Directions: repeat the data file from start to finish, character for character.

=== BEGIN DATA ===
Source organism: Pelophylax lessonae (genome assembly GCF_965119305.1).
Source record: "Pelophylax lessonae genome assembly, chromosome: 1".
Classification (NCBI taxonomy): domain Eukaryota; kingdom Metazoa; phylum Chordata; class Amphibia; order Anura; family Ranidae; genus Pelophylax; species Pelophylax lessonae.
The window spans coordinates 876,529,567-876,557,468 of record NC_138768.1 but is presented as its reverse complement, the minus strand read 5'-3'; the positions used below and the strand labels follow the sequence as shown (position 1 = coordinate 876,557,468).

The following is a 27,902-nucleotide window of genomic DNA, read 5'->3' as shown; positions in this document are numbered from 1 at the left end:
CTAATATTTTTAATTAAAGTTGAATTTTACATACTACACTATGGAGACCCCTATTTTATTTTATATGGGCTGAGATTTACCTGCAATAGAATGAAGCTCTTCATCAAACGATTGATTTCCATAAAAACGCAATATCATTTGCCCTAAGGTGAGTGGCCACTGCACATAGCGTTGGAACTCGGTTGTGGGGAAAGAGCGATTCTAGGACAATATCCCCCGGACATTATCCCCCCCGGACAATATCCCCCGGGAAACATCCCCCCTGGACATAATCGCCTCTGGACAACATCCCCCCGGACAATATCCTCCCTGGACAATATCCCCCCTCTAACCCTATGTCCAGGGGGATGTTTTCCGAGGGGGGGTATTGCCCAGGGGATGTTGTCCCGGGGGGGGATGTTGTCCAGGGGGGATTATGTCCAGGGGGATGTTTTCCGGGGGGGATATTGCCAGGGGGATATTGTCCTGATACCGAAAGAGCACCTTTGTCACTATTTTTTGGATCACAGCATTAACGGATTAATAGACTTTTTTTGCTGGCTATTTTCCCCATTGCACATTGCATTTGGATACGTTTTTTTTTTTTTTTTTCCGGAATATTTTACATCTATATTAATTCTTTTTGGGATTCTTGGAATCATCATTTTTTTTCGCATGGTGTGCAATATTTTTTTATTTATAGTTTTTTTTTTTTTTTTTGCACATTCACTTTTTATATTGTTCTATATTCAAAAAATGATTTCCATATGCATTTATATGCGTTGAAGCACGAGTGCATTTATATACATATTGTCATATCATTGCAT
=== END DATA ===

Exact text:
Source organism: Pelophylax lessonae (genome assembly GCF_965119305.1).
Source record: "Pelophylax lessonae genome assembly, chromosome: 1".
Classification (NCBI taxonomy): domain Eukaryota; kingdom Metazoa; phylum Chordata; class Amphibia; order Anura; family Ranidae; genus Pelophylax; species Pelophylax lessonae.
The window spans coordinates 876,529,567-876,557,468 of record NC_138768.1 but is presented as its reverse complement, the minus strand read 5'-3'; the positions used below and the strand labels follow the sequence as shown (position 1 = coordinate 876,557,468).

The following is a 27,902-nucleotide window of genomic DNA, read 5'->3' as shown; positions in this document are numbered from 1 at the left end:
CTAATATTTTTAATTAAAGTTGAATTTTACATACTACACTATGGAGACCCCTATTTTATTTTATATGGGCTGAGATTTACCTGCAATAGAATGAAGCTCTTCATCAAACGATTGATTTCCATAAAAACGCAATATCATTTGCCCTAAGGTGAGTGGCCACTGCACATAGCGTTGGAACTCGGTTGTGGGGAAAGAGCGATTCTAGGACAATATCCCCCGGACATTATCCCCCCCGGACAATATCCCCCGGGAAACATCCCCCCTGGACATAATCGCCTCTGGACAACATCCCCCCGGACAATATCCTCCCTGGACAATATCCCCCCTCTAACCCTATGTCCAGGGGGATGTTTTCCGAGGGGGGGTATTGCCCAGGGGATGTTGTCCCGGGGGGGGATGTTGTCCAGGGGGGATTATGTCCAGGGGGATGTTTTCCGGGGGGGATATTGCCAGGGGGATATTGTCCTGATACCGAAAGAGCACCTTTGTCACTATTTTTTGGATCACAGCATTAACGGATTAATAGACTTTTTTTGCTGGCTATTTTCCCCATTGCACATTGCATTTGGATACGTTTTTTTTTTTTTTTTTCCGGAATATTTTACATCTATATTAATTCTTTTTGGGATTCTTGGAATCATCATTTTTTTTCGCATGGTGTGCAATATTTTTTTATTTATAGTTTTTTTTTTTTTTTTTGCACATTCACTTTTTATATTGTTCTATATTCAAAAAATGATTTCCATATGCATTTATATGCGTTGAAGCACGAGTGCATTTATATACATATTGTCATATCATTGCAT